The first Spreuerbrücke bridge was constructed in the 13th century to connect the Mühlenplatz (Mill Place) on the right bank of the Reuss with the mills in the middle of the river. The extension of the bridge to the left bank was completed only in 1408. This was the only bridge in Lucerne where it was allowed to dump chaff and leaves into the river, as it was the bridge farthest downriver. The bridge was destroyed by a flood in 1566 and then rebuilt, together with a granary as the bridge head, called the Herrenkeller.

Totentanz

The pediments of the Spreuer Bridge contain paintings in the interior triangular frames, which is a feature unique to the wooden bridges of Lucerne. In the case of the Spreuer Bridge, the paintings form a Danse Macabre, known as Totentanz in German, which was created from 1616 to 1637 under the direction of painter Kaspar Meglinger. It is the largest known example of a Totentanz cycle. Of the 67 original paintings, 45 are still in existence. Most of the paintings contain the coat of arms of the donor in the lower left corner and to the right the coat of arms of the donor's wife. The black wooden frames bear explanations in verse and the names of the donors. The paintings also contain portraits of the donors and other exponents of Lucerne society. The painters of Lucerne knew the woodcuts by Hans Holbein the Younger but were more advanced in their painting technique. The images and texts of the Lucerne Danse Macabre are intended to highlight that there's no place in the city, in the country or at sea where death isn't present.

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    Founded: 1566
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    Fabrizio Pin (2 years ago)
    It was full of flowers on the outside and from there you can appreciate the beautiful color of the water from the lake
    Dinja vd Broek (2 years ago)
    Worth a visit. I think it's even prettier then the Kapellbrücke... Less tourist so you can walk and take your time to take a picture. I'm glad we walked further then the Kapellbrücke!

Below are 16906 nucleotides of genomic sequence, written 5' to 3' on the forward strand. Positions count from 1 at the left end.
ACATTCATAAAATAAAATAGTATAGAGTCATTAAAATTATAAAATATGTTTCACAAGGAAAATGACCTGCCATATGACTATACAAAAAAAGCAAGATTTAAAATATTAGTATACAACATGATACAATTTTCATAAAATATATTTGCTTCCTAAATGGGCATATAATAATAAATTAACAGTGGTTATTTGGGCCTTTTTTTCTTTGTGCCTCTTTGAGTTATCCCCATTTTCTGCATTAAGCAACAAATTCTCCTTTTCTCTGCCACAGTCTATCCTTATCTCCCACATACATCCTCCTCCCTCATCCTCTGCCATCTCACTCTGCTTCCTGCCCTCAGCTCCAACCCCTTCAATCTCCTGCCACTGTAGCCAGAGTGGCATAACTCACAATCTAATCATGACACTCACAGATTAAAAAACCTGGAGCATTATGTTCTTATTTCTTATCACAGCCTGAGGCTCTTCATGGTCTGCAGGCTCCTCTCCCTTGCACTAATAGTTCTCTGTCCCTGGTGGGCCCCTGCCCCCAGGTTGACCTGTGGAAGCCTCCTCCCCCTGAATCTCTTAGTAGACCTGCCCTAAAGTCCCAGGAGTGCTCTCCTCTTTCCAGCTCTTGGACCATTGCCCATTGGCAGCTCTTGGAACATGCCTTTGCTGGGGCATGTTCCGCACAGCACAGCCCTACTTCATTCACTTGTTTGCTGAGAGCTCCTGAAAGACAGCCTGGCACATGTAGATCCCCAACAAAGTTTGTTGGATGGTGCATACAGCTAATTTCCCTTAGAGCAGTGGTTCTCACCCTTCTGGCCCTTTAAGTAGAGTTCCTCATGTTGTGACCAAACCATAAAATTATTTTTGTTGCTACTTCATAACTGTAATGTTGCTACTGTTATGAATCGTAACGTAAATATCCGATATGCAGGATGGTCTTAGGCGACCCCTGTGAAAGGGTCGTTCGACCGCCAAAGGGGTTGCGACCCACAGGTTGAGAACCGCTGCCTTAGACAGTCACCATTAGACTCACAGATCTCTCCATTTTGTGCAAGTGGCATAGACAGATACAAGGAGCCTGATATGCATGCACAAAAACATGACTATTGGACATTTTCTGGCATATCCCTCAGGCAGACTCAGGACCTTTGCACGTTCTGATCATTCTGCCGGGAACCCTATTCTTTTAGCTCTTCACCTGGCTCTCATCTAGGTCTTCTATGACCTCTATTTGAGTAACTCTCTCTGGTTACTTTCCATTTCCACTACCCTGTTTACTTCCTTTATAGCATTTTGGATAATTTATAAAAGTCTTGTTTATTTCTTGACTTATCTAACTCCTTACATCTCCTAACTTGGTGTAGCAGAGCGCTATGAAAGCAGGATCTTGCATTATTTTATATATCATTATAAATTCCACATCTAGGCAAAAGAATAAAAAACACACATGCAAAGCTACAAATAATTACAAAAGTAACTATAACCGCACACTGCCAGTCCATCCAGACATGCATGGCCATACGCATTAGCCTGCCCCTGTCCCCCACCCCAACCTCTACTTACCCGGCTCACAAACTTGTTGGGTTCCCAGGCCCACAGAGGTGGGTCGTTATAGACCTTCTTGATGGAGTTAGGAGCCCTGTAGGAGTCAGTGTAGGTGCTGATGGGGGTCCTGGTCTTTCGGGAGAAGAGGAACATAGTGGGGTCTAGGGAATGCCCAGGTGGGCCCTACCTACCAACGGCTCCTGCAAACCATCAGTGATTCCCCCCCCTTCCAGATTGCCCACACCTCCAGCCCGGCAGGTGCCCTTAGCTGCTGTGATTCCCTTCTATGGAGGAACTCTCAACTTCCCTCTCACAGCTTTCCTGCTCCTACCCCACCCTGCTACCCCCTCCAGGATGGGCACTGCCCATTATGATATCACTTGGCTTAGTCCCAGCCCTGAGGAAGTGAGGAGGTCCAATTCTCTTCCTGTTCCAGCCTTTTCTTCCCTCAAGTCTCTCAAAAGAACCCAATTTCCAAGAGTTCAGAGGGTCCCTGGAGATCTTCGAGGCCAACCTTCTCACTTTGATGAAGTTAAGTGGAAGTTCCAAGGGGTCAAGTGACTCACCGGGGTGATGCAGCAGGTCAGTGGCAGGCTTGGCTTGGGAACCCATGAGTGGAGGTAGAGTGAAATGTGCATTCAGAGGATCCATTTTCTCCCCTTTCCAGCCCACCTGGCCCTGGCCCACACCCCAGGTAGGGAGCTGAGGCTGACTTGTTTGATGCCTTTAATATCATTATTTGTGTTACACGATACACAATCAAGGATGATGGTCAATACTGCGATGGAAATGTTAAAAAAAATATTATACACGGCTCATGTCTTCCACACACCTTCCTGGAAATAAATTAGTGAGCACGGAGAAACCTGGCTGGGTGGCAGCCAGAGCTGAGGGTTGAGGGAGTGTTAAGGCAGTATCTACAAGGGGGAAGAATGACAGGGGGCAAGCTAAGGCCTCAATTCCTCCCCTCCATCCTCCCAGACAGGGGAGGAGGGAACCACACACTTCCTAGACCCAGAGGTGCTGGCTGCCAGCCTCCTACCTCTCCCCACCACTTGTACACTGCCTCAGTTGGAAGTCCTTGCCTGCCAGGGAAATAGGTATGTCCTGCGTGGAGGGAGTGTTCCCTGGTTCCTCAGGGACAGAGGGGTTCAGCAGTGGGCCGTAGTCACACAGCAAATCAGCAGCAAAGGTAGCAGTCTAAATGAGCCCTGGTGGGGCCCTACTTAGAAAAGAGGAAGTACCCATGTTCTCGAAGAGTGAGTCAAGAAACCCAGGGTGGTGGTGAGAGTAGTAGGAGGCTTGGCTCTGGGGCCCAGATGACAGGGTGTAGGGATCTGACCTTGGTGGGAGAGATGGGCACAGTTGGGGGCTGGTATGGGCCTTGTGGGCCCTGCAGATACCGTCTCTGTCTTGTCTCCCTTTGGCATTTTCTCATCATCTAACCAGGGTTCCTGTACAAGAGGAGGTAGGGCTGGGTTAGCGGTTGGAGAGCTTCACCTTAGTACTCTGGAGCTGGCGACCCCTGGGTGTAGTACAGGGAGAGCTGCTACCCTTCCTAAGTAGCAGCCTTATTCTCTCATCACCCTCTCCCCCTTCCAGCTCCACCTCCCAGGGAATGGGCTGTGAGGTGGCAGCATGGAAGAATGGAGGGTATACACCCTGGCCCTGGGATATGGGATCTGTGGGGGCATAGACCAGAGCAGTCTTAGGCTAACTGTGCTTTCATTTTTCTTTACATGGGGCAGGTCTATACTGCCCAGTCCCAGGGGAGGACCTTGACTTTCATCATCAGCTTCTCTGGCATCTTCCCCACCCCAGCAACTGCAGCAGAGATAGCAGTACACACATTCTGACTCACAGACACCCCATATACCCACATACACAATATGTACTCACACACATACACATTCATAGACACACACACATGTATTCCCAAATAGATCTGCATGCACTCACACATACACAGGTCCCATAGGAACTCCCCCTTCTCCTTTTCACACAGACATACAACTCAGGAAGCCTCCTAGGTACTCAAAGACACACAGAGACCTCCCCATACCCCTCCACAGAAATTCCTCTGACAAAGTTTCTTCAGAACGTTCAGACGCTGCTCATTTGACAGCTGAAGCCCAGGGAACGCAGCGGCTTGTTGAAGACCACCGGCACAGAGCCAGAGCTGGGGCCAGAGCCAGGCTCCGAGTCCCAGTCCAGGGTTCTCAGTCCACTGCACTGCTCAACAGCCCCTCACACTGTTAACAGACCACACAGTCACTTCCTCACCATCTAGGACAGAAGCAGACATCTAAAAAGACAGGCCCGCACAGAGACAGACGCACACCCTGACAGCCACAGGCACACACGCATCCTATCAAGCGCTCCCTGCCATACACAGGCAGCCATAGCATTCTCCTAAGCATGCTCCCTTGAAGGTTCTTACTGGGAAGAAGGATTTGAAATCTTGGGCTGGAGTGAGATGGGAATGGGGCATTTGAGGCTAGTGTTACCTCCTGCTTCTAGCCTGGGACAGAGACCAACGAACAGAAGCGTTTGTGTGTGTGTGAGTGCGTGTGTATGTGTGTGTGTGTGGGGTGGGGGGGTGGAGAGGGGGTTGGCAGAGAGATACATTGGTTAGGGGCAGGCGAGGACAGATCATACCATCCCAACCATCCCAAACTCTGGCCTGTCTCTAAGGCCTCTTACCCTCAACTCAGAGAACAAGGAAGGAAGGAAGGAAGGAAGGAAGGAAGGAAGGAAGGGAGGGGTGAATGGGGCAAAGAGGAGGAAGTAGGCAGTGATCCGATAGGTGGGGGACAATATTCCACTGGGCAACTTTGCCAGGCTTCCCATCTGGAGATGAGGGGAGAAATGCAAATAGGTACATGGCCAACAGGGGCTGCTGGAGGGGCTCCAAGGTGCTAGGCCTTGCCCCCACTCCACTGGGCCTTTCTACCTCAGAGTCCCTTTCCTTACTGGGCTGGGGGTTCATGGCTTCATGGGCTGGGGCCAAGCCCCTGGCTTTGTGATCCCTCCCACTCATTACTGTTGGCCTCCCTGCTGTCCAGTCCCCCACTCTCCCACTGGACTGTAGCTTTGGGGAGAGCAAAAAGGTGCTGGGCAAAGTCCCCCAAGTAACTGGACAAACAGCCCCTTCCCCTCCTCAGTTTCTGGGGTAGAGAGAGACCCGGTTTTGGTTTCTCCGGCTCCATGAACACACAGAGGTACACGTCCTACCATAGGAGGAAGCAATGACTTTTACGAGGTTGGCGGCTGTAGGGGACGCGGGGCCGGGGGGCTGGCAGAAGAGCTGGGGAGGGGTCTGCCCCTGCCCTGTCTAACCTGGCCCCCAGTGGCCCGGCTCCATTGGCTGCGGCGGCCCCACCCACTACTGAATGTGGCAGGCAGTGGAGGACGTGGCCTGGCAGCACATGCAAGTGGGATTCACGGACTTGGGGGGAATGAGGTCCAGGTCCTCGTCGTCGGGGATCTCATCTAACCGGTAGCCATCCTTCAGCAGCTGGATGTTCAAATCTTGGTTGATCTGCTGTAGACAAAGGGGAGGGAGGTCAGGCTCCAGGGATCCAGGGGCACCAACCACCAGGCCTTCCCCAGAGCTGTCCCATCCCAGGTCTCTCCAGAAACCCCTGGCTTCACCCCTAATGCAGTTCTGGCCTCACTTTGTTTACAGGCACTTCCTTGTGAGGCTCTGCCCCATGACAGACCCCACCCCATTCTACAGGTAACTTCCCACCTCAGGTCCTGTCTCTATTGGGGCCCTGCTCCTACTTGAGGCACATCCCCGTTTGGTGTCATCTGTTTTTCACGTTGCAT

Joseph Honour (2 years ago)
    This is an attractive feature of Lucerne which has inspired artists to add various paintings to the roof structure. Well worth a slow walk along this bridge to appreciate these artworks.
    Katie Boudreau (2 years ago)
    A nice historic sight to visit while in Lucerne. Look up in the awnings of the bridge to find very old religious paintings and scenes. The bridge does get very crowded so expect lots of slow walkers.
    Oleg Naumov (2 years ago)
    This bridge is excellent monument of medieval culture, architecture and engineering. It was built in 1408 and still serves for the people. Bridge is constructed for pedestrians only. There are many icons painted in XVII century inside the bridge gallery. Conclusion is obvious, this bridge is another "must see place" in Luzern.
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    Pembroke Castle

    Pembroke Castle is a Norman castle, founded in 1093. It survived many changes of ownership and is now the largest privately owned castle in Wales. It was the birthplace of Henry Tudor (later Henry VII of England) in 1457.

    Pembroke Castle stands on a site that has been occupied at least since the Roman period. Roger de Montgomerie, 1st Earl of Shrewsbury founded the first castle here in the 11th century. Although only made from earth and wood, Pembroke Castle resisted several Welsh attacks and sieges over the next 30 years. The castle was established at the heart of the Norman-controlled lands of southwest Wales.

    When William Rufus died, Arnulf de Montgomery joined his elder brother, Robert of Bellême, in rebellion against Henry I, William's brother and successor as king; when the rebellion failed, he was forced to forfeit all his British lands and titles. Henry appointed his castellan, but when the chosen ally turned out to be incompetent, the King reappointed Gerald in 1102. By 1138 King Stephen had given Pembroke Castle to Gilbert de Clare who used it as an important base in the Norman invasion of Ireland.